DEEP IMPACT (1998) 

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Morgan Freeman
Robert Duvall
Tea Leoni
Elijah Wood
Leelee Sobieski
Vanessa Redgrave
Maximillian Schell
James Cromwell

Mimi Leder



Time: 135 mins.
Rating: PG-13
Genre: Action/Disaster/Drama

DEEP IMPACT may be the winner this summer in the "asteroid hitting the Earth" movie race mainly because it'll reach the public first. ARMAGEDDON may be a better film, but I'll never know because I've already reached my disaster film quotient of the year. Besides, they basically have the same story line – men being sent into space to destroy the oncoming rock – which isn't the compelling part of the asteroid scenario to begin with. What grips at your heart is the human quotient: what would we do as a race if this became our reality? Though DEEP IMPACT claims to be the version that concentrates on this question, they shoot themselves in the foot with too many subplots and unnecessary characters. Why did we have to see what was happening in space when the story on the ground is the important one? The only reason that section remains in this film is to compete with ARMAGEDDON. And to give Robert Duvall something to do.

Despite it's flaws, I was touched by this film. I cried like a baby throughout. How could you not? This is a scenario that has happened to the Earth before and could happen again. That's the hook. What would you do? How would you handle yourself? What would happen to our way of life if we knew mass destruction was on the horizon? This is what DEEP IMPACT should have focused on. Instead, we're forced to watch what's happening in the world via satellite and through the eyes of an MSNBC news anchor played by Tea Leoni. (MSNBC must have made one sweetheart of a deal with the filmmakers since they are all over this movie.)

Huh? I guess they thought we'd be more comfortable watching terror on a TV screen, instead of firsthand through the eyes of characters we knew and loved. It's a horrible plot device that distances the audience from the action, making the tragedy seem like a bad sci-fi movie.To make matters worse, we have to sit through Tea's attempt at becoming a dramatic actress. She's funny and should just stick with that. She's playing an ambitious reporter, but she constantly looks like a deer caught in the headlights. Granted, she's delivering the worst news imaginable, but what happened to professionalism? This is the person who's supposed to instill calm in the general populace? The news room sequences are the most useless and painful in the entire film.

"I know you're just a reporter, but you used to be a person, right?"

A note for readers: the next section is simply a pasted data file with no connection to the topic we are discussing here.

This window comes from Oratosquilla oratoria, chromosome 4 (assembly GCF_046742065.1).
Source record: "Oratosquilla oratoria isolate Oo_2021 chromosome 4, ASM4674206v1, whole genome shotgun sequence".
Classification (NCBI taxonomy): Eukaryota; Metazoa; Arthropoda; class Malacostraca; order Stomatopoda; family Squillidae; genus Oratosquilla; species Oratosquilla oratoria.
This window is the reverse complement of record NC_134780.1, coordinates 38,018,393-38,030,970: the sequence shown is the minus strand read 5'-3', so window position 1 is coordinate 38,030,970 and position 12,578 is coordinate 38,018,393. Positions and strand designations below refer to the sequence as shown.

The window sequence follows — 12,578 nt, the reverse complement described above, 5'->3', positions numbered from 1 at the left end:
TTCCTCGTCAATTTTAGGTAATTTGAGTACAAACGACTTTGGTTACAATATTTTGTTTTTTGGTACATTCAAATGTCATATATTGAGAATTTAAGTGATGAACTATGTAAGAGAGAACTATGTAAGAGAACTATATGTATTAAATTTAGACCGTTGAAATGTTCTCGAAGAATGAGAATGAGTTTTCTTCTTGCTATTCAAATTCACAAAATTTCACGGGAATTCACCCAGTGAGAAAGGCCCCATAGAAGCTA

Of course, there are several rescue attempts – one which has astronauts landing on the asteroid and attempting to blow it off course (sound familiar?) – but none of them succeed. How can we feel anything for our saviors when we know nothing about them? They are generic (a blond, brunette, woman, African American and experienced gruff guy) and bland. These are the people who are going to save the day? Please. The film spends way too much time with these people and the mission, but not enough to make it truly compelling. The astronauts end up being the heroes (big surprise), so why wasn't the film more about them, so we could truly be impressed by their sacrifice. Of course, if it was more about the astronauts it would be ARMAGEDDON. So we get this mixed bag of people and emotions.

The most compelling aspects of this film were the families and the lottery (to be one of the million people chosen to live underground in the new "ark"). The entire newsrooms aspect should never have been a part of it or at least been just a means to provide information. I mean, there are millions of people who were going to die, what about them? Why aren't we learning more about the relationship between the teenagers Leo and Sarah? They are the future. We are supposed to root for them to live. Except that they're young and "in love", we know nothing about them, why they like each other (besides the fact that he's cute and she looks like a young Helen Hunt), what they're feeling. Elijah Wood and Leelee Sobieski do their best and I did care for them, but I wanted to know more.

Now Morgan Freeman can run for president any day and I'd vote for him in a second. He is, as always, a joy to watch. He embodies everything one wishes our president did – strength, compassion and a true love for his people. His speeches were heartfelt and though firm, belied a deep sorrow not many actors could have pulled off. I love him more every time I see him. He raises the level of quality of every project he's in just a bit higher.

DEEP IMPACT isn't a bad film, it's just one with its priorities in the wrong places. When the smaller asteroid hits the Earth and a tidal wave destroys New York, you truly feel the devastation. The water effects were just amazing and looked incredibly believable. The fact that Tea Leoni and Maximillian Schell die almost instantly in the sequence is just a bonus. They are both so annoying I was practically cheering their demise. You do care that some of the characters live and the human race survives, but that's only because it's in the best interest of your own mental health. As creatures who live on this planet we have to believe we would prevail. Somehow. Otherwise, this would be way to depressing a film to sit through.

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